The band’s live show can be quite the spectacle to experience with two kits on stage and the drumming supported by hand percussionist Fi Browne – whose contribution is noticeably distinguishable from the drums, making full use of the tambourine’s timbral components. Yves Yang controls the rhythmic qualities with his groove fuelled bass playing providing one of the highlights of Ounce’s music. Lastly, the band is fronted by vocalist and guitarist Callum Rooney, whose playing controls the atmospheric traits. Rooney is also responsible for the production of the release as he is credited with recording, mixing, and even producing the cover artwork for ‘OZ’. The record was mastered by Patrick Haight who has done an amazing job keeping each of tracks consistent in tone and quality.
Ounce’s ‘OZ’ immediately sets the listener on a journey as one would expect from a psychedelic record. Opening track Crocodile sets up the formula of having that over-sized rhythm section carry the energy of each song; a repeating bass line that sets a dark yet groovy and galloping feel, supported an almost mono-rhythmic drum beat that accentuates the punch of the bass. The use of the rhythm section in this way allows Rooney to let loose with a free form improvisational style that bounces between skanking triad chords, noisy shredding, and the heavy use of guitar effects to create trippy aural textures. The combination of these instrumental elements is used heavily throughout and is effective in presenting a dynamic landscape that emulates the euphoric state that psychedelic music is known for.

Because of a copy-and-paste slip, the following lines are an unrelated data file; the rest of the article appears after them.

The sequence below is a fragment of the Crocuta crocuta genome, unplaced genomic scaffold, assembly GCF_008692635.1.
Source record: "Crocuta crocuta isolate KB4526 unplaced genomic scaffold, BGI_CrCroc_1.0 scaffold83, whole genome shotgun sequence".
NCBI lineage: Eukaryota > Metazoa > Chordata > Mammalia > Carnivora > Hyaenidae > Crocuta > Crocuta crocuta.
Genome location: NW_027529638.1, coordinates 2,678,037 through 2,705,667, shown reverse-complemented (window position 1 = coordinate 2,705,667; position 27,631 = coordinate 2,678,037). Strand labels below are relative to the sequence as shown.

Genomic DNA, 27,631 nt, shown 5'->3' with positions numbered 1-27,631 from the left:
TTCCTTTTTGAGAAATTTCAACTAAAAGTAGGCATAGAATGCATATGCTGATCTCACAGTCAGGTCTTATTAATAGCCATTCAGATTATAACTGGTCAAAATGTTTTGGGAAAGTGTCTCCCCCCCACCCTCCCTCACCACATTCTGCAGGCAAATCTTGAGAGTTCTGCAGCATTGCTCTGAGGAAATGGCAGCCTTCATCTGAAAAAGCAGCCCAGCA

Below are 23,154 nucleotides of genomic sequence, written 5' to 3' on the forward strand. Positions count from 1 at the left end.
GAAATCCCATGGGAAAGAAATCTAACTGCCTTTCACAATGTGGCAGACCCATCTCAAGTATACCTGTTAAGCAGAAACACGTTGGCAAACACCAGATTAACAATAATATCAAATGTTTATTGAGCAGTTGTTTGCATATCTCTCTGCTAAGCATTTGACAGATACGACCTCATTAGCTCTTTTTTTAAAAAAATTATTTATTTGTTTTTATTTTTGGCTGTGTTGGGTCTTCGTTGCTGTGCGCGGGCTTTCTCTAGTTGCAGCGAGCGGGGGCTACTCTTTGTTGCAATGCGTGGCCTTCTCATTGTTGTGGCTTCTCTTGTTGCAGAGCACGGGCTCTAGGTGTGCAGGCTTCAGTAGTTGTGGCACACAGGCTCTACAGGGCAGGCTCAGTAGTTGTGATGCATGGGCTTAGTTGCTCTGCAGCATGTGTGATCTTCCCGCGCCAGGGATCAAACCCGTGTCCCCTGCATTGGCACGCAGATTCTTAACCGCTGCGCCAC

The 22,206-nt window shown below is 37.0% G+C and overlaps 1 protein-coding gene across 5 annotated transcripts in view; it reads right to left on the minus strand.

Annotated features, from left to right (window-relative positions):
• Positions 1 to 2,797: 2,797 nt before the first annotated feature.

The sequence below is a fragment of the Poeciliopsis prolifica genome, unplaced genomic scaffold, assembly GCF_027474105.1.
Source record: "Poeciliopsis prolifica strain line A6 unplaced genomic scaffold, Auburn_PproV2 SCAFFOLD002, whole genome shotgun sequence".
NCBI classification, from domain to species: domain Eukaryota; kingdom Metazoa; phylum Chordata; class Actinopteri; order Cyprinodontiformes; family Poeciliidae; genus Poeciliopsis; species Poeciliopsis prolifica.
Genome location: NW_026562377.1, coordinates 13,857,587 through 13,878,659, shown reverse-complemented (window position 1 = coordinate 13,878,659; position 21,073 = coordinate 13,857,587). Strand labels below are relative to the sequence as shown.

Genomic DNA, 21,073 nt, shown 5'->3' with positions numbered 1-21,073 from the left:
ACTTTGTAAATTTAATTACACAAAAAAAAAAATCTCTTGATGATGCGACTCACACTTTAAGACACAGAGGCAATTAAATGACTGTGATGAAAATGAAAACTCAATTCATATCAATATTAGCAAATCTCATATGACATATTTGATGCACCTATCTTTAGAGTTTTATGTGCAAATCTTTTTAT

The limited use of vocals is appropriate in its use as a textural element, and plays to Rooney’s strength as a vocalist, singing basic lines that are almost monotone. When the vocals do come in on a track the use of reverb is pleasingly subtle, and they are not so loud as to distract from the spacey instrumental feel. The band doesn’t need to rely solely on effects to attain that trippy feeling of their music, this release proving they can compose pieces of music with substance and body.
The Axis Mundi is a brooding, almost droning track that breaks the bass-led formula of the previous tracks and closes the record with ominous pounding percussion and oscillating guitar noise and synths. ‘OZ’ is mostly the same in terms of energy and tone throughout, this tonal repetition playing heavily towards the aim of emulating a psychedelic trip. Axis Mundi serves as a much welcomed break in tension from the previous half hour of groovy psych rock. The album can be repetitive, but at the same time in using repeated motifs it makes for a perfect half hour of music for those looking to enter an altered state of consciousness.